Brooklyn Boro

Man charged in Brooklyn Federal Court for helping Russian military

April 7, 2023 Robert Abruzzese
The Brooklyn Eastern District Federal Courthouse
Share this:

BROOKLYN — Brooklyn prosecutors unsealed an eighteen-count indictment against an Estonian national accusing him of conspiracy to acquire sensitive U.S.-made electronics on behalf of the Russian government and military.

Andrey Shevlyakov, who appeared on a U.S. government list of banned importers, used front companies and false names to evade restrictions. Authorities arrested him on March 28, 2023, in Estonia, seizing inbound shipments addressed to his front companies, including 286 pounds of radio equipment.

If convicted, Shevlyakov faces up to 20 years in prison.

Subscribe to our newsletters

“As alleged, for more than a decade, the defendant has been acquiring sensitive electronics from U.S. manufacturers on behalf of the Russian government, in defiance of U.S. export controls,” said U.S. Attorney Breon Peace. “Our Office will not relent in its efforts to stop those who unlawfully procure U.S. technology for Russia or any other sanctioned countries, entities or individuals.”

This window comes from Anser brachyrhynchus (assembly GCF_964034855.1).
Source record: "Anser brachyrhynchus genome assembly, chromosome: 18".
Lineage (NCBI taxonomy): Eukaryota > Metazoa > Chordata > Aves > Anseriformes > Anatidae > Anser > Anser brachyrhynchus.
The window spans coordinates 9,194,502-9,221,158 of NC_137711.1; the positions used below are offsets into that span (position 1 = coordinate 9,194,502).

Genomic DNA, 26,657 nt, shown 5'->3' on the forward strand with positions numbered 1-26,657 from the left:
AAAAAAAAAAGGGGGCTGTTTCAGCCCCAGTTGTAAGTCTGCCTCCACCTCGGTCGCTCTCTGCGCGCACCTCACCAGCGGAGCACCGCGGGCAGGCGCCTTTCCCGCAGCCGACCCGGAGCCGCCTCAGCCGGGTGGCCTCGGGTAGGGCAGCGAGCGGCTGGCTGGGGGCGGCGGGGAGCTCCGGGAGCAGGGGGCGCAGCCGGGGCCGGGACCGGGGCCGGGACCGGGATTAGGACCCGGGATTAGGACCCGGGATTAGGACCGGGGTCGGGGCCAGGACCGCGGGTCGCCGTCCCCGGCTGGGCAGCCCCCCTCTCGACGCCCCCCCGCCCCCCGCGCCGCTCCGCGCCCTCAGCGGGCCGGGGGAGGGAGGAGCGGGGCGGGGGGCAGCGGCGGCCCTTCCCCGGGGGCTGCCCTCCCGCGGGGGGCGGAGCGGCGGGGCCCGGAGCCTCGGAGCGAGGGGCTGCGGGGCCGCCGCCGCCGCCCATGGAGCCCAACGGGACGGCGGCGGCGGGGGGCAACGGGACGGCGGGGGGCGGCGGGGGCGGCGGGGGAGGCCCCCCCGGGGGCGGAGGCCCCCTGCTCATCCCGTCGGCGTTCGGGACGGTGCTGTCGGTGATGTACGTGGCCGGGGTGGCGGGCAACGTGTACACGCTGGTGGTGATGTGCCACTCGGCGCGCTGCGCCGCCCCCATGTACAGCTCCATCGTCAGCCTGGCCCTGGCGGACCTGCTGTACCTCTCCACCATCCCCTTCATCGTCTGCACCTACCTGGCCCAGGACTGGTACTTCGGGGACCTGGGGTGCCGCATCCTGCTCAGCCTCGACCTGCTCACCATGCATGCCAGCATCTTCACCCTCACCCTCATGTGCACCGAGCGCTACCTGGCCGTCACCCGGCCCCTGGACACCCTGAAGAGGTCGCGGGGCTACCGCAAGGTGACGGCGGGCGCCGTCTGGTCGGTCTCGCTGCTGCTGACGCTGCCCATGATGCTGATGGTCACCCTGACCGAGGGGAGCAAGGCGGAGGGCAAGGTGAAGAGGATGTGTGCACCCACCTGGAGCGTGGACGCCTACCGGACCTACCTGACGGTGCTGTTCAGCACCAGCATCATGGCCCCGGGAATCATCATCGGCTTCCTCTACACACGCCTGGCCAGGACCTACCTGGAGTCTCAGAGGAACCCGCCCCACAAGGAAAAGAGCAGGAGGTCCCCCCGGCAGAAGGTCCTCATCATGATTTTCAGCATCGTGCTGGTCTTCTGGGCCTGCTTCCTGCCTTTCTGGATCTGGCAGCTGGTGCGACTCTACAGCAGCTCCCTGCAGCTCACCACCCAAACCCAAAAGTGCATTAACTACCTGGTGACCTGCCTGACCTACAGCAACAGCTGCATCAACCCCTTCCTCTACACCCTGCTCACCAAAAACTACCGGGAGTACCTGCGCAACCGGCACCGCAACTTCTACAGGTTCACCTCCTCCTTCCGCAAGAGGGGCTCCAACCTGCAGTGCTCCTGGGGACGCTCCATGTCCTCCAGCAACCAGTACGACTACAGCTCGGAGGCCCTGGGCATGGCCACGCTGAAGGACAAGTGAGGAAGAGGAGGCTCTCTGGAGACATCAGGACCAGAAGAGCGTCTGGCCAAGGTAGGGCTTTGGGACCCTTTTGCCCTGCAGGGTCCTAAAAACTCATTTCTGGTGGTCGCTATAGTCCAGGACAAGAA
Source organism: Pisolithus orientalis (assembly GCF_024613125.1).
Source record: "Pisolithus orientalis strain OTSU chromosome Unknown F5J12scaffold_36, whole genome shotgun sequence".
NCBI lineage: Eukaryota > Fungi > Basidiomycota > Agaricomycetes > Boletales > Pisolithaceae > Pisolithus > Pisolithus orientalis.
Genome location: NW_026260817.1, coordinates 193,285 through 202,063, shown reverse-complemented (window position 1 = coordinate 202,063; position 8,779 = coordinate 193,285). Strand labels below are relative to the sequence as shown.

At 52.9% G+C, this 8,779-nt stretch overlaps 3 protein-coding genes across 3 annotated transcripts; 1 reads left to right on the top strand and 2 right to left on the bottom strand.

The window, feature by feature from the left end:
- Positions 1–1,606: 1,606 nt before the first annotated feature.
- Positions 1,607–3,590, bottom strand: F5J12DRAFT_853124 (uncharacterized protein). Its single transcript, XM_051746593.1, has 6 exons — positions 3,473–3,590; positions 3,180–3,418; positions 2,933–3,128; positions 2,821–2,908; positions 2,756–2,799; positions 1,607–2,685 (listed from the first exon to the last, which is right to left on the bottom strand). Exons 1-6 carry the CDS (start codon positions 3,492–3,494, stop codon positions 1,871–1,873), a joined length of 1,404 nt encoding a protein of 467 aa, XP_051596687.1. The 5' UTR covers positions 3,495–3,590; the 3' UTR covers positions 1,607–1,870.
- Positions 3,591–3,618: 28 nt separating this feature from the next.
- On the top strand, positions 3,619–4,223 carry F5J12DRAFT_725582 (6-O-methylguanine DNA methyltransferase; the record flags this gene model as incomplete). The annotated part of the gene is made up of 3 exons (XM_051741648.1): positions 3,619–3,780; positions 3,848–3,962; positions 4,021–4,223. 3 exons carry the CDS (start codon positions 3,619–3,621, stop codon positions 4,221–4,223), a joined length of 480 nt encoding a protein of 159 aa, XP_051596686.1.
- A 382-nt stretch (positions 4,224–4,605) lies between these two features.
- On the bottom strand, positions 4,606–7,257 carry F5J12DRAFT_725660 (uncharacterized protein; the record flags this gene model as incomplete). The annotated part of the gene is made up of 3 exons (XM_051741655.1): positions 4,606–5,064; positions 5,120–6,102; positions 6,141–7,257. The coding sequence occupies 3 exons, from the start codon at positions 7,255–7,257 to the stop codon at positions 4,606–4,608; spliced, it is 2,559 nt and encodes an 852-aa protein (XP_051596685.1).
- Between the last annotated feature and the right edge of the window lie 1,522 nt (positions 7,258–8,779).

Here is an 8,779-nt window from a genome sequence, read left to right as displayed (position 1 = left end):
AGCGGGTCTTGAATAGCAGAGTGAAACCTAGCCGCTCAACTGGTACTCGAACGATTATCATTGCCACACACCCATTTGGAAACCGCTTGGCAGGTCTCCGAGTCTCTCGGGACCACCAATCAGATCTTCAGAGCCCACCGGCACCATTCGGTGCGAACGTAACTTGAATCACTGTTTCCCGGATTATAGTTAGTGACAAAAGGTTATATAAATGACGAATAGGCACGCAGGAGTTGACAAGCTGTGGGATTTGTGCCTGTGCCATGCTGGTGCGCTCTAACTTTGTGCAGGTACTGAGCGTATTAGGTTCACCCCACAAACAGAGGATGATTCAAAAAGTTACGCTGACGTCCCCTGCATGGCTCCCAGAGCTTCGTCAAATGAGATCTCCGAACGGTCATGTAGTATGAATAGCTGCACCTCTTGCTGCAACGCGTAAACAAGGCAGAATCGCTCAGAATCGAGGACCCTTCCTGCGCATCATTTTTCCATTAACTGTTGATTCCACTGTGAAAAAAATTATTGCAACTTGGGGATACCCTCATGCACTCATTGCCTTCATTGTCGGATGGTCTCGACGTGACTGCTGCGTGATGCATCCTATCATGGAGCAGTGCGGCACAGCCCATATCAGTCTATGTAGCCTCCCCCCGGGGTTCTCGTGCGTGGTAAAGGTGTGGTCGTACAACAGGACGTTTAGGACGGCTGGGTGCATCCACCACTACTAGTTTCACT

According to prosecutors, Shevlyakov’s communications with Russia-based customers included explicit discussions of “military” goods in certain orders. To fulfill orders, he allegedly ran an intricate logistics operation involving frequent smuggling trips across the Russian border by himself and others.

Shevlyakov’s purchases allegedly included low-noise pre-scalers and synthesizers, used to conduct high-frequency communications, and analog-to-digital converters found in software-defined radio, plane, missiles and electronic warfare systems.

Shevlyakov also sought to acquire computer hacking tools, including Metasploit Pro, a U.S.-made software tool used to penetrate networks. Metasploit is designed to assess network vulnerabilities but is also widely used by computer hackers.

Despite being listed on the Department of Commerce’s Entity List, which designates individuals and companies barred from exporting items from the U.S. without a license, Shevlyakov used false names and a web of front companies to evade restrictions. He was added to the Entity List in 2012 after the U.S. government identified him as a procurement agent pursuing U.S. technology for Russian government and military end users.

Leave a Comment

Leave a Comment